Running robots, from a distance

Some of the robots used in the AMR class of Hadas Kress-Gazit

When students in Associate Professor Hadas Kress-Gazit’s MAE 4180\5180 Autonomous Mobile Robots (AMR) class left campus in March due to the growing COVID-19 crisis, they had taken part in only two of the class’s usually-scheduled five labs. Thurston Hall, the Sibley School of Mechanical and Aerospace Engineering (MAE), and all of Cornell were closed, but these final three labs were important.

The focus of AMR is creating robots that can carry out complex tasks autonomously. Students learn about robotic sensing, perception, control, and planning. Kress-Gazit knew immediately that for the class to be a success she would need to find a way to remotely conduct the final three labs of the class. “These labs are a central part of the class,” says Kress-Gazit.

Kress-Gazit knew where to turn with this challenge: to Liran Gazit, a teaching support specialist in the Sibley School. “I explained what we needed to Liran and he came quickly up with the whole set-up we ended up using,” says Kress-Gazit. Liran Gazit recently received the Academic Achievement Award from the Cornell Engineering Alumni Association (CEAA). The award recognizes non-tenure staff and lecturers who go well beyond their job duties for advising and teaching, and who enhance undergraduate education outside of the classroom. His quick response in this situation is clear evidence that the award is well-deserved.

“(Director of Instructional Labs) Matt Ulinski and (Sibley School Director) David Erickson were also very supportive and helped ensure we would have all the equipment and access we would need in order to make this work.”  

There were roughly 50 students in the class this semester, from the Computer Science Department (CS), the School of Electrical and Computer Engineering (ECE), and the Sibley School of Mechanical and Aerospace Engineering. The majority of the students are graduate students in M.Eng. and Ph.D. programs. “This is an elective, but it is a tough elective, even in a ‘normal’ semester.” say Kress-Gazit. “It was so important that we be able to offer these labs.”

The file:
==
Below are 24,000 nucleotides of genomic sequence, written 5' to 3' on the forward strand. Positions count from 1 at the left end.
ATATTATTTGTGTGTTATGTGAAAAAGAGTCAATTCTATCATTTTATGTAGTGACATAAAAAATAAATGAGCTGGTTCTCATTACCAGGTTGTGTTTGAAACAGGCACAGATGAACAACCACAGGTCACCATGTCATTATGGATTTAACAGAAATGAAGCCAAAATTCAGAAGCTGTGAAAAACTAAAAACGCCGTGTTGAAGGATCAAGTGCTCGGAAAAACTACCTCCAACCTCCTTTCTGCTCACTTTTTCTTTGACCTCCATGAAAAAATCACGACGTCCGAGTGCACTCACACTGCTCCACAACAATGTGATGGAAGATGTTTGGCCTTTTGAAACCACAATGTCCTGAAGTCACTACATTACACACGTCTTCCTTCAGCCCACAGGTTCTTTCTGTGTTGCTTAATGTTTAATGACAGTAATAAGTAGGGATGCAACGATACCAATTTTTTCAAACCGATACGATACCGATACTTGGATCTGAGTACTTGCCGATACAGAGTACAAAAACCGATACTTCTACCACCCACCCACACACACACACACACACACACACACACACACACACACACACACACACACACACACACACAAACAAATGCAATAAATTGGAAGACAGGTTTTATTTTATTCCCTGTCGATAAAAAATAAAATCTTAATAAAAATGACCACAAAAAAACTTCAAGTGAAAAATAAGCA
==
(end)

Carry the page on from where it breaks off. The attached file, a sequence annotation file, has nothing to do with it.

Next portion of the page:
Sarah Allen, Ph.D. student in the Sibley School and one of four Teaching Assistants for AMR, was thrilled to hear from Kress-Gazit that the final labs would be happening. “I took AMR last year and these labs were my favorite part of the class,” says Allen. “When Liran figured out how we could do this, it was really great news.”

Once classes started back up in their online iteration, Kress-Gazit and her T.A.s created a schedule for students to meet with them via Zoom and a second online platform called USE Together. They also obtained permission for Liran Gazit to enter the lab space in Thurston Hall to turn the systems and robots on, and to move the robot when needed.

And then the labs began.

The set up in the lab, as seen on a student's computer, along with the code being run.During these labs, students run a robot control algorithm on a simulator and collect data on its performance.  They then run the robot in the lab’s obstacle course, comparing its performance in the real world with its performance in the simulator. Kress-Gazit says that robots’ performance in the “real world” is often much sloppier than in the simulation. By comparing the ‘ideal’ world of the simulation with the real world of the lab, students learn very practical lessons about both the abilities and the limitations of autonomous robots.

“I was pleased with how quickly and how well we were able to make these labs happen,” says Kress-Gazit. “It was not ideal, but still it was very helpful. Despite setbacks, every group was able to run at least one algorithm and get direct feedback. And as a teacher, it opened up many new possibilities for how we might incorporate distance learning in the future.”

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